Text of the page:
It can be easy to get caught up in all the other demands that your job search requires that it can be easy to forget about the little things. Here is a list of little things that if done right could make big impacts when it comes to applying for a job.
Save Your Resume as a PDF
One of the best tips I received during my library residency was to save resumes as a pdf. Why? Well unfortunately if you save your file as a word doc your file might loose its original formatting due to different word processing programs or versions of Word. In reviewing applications for a library assistant position, I noticed the majority of resumes were submitted as a word document. When I opened them with Word 2013 many of them had skewed formatting with extra spaces and indentations which I’m sure the applicant did not intend to happen. To make sure your resume file retains its original formatting you can save your word doc (or OpenOffice or Pages file) as a pdf file.
Here’s how to save it using MS Word: When you save your document select pdf from the drop down menu under “save as type”:
Ditch the Career Objective
Trudy Steinfeld in “The Only Resume Advice You’ll Ever Need” (Forbes 6/6/2012) states that you should “let your experience, skills and results-driven descriptions make the case for you.” I agree, I always skip over this section and go directly to the sections that list skills and experiences. I also have removed this portion from my own personal resume.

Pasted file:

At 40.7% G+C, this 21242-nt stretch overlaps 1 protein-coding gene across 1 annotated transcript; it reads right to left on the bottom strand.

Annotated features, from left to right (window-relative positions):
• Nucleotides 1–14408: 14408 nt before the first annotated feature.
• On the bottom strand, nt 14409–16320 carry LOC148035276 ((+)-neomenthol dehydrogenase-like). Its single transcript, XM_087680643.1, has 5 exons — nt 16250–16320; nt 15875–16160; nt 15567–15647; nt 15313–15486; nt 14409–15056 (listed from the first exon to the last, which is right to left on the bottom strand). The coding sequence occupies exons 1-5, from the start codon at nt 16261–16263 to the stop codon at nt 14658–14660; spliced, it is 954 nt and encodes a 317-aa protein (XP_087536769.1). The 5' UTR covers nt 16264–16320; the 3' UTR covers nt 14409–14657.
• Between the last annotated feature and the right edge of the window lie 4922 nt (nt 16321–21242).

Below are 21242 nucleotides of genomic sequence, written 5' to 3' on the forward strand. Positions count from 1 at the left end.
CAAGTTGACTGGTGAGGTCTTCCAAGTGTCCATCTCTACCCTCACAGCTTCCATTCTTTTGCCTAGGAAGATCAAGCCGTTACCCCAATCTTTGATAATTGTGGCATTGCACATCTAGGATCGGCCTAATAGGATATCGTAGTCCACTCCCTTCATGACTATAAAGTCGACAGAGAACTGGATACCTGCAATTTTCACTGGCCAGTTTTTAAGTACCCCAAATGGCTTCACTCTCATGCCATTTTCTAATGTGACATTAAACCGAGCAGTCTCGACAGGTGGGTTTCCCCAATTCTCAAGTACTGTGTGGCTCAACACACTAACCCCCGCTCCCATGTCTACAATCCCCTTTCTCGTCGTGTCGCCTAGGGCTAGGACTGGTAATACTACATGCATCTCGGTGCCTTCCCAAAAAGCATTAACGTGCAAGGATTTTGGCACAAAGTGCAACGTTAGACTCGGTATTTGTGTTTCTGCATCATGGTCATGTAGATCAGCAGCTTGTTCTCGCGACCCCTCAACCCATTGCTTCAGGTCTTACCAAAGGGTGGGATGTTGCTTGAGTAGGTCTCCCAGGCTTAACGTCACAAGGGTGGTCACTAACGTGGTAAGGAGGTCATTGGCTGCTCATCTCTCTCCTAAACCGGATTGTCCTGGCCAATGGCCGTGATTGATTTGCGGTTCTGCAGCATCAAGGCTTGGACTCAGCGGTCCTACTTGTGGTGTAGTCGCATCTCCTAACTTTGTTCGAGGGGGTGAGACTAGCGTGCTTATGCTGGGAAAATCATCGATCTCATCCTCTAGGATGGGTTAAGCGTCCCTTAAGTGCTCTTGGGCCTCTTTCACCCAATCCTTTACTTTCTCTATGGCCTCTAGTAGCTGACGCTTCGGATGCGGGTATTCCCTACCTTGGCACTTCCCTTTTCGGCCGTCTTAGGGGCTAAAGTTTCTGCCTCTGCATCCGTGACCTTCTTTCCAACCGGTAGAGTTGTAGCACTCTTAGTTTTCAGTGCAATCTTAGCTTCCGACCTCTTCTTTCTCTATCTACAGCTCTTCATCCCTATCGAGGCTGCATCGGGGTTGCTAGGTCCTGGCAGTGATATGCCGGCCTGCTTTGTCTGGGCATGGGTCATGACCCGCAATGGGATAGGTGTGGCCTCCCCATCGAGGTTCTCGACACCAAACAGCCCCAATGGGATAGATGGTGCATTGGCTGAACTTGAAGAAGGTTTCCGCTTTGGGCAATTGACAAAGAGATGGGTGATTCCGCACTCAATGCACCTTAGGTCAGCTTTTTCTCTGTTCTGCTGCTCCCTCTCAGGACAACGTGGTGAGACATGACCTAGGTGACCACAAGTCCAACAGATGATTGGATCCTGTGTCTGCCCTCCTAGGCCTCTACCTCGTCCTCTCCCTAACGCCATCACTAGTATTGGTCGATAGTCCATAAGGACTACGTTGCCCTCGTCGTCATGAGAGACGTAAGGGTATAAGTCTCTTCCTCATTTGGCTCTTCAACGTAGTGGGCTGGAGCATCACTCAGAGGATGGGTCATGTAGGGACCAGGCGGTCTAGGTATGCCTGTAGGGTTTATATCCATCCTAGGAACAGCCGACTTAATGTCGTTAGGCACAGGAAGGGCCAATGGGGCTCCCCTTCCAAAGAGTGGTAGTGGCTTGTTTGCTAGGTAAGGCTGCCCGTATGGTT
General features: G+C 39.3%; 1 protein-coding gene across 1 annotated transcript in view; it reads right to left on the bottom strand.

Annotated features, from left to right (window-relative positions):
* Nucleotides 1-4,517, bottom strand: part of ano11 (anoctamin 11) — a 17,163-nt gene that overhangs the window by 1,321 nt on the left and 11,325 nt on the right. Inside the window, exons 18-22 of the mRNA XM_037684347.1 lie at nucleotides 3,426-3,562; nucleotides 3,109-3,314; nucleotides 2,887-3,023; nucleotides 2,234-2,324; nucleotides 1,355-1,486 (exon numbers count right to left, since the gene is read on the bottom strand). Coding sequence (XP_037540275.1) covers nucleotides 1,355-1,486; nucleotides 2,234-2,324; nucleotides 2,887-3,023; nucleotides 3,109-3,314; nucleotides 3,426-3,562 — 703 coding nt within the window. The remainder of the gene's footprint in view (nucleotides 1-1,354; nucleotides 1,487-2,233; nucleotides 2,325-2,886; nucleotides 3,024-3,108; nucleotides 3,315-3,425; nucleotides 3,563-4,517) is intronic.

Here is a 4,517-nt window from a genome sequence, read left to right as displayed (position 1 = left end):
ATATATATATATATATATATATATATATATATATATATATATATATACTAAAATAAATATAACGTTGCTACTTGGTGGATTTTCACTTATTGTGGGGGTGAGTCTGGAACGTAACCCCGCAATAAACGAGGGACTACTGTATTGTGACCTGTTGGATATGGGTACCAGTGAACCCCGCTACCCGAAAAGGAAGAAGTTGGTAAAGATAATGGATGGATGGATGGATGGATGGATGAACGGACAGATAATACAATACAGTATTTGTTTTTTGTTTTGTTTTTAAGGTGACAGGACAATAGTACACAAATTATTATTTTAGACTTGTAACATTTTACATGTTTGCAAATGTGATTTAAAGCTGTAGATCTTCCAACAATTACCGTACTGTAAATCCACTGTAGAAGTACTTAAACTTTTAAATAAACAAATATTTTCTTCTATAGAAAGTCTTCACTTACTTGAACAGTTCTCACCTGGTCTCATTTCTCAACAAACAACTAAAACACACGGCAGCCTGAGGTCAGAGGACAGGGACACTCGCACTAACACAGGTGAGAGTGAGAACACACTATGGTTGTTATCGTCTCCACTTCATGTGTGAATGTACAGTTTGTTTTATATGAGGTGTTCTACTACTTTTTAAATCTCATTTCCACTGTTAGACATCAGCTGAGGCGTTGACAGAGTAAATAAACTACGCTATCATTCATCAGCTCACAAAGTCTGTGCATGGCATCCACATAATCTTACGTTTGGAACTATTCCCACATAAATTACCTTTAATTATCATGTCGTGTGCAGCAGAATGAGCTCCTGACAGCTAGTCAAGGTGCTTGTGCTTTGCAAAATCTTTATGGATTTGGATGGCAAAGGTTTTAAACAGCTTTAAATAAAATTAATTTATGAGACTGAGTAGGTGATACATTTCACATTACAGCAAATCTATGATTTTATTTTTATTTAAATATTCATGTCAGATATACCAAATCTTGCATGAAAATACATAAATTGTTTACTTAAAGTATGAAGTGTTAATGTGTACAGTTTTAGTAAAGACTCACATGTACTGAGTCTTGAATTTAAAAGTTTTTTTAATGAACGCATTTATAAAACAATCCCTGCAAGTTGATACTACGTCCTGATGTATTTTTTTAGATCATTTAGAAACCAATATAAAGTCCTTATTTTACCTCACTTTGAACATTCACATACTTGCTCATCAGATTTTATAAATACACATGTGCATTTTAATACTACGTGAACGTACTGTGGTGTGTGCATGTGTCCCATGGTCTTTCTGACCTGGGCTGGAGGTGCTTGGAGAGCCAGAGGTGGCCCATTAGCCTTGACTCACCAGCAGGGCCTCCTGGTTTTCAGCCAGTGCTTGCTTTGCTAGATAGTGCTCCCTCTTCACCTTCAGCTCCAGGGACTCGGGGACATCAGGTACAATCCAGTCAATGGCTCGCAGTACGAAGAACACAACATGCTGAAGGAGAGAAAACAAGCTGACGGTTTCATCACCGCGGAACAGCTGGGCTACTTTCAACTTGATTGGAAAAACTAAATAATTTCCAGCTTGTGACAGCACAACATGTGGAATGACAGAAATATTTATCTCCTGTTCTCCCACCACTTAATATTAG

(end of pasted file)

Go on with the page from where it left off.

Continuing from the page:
Tailor Your Skill Set to the Specific Job You Are Applying For
I am always more interested in an applicant who seems genuinely interested in the specific position that I am hiring for. One way to convey that interest is to make sure the skills you list are specific to the job your applying for. You can find many of these skills in the job posting itself. You can also go into further detail about your specific skill set in your cover letter.
Use Consistent Verb Tenses
Use present tense verbs for your current position and past verb tense verbs for previous jobs you’ve had. For example I used “use” for my current position experience and “used” for my past position experience:
August 2011 to Present
• Provide reference service in person and by email, phone, and chat
• Provide research instruction to undergraduate, graduate, and doctoral students
• Evaluate and maintain serials
• Use Baker & Taylor, RCL and Choice for collection development
• Develop research guides and finding aids
• Serve as a liaison librarian to the education and English departments
• Manage student workers
February 2011 to May 2011
• Collaborated with librarians for library instruction in discipline specific classes
• Used Horizon ILS to support and provide reference services and catalog library materials
• Supported the online book sale using Alibris
• Used Baker & Taylor and several other resources for collection development
Name Drop Specific Software, Learning Management and Content Management Systems You’ve Used
If you’ve used Blackboard, Millennium, Horizon, Baker and Taylor, etc include that in your list of experiences. Librarians want to know that you are aware of and use the software programs that are used in their field.
Use a Creative File Name
Alison Doyle warns job seekers not to name their resume “resume” because it causes them to lose a “great opportunity to brand themselves (e.g. ‘John Doe – Quota Crusher’).” Creative file names can help you stand out in a sea of banal “resume.doc”s. If you can’t think of anything creative try using your name as the title.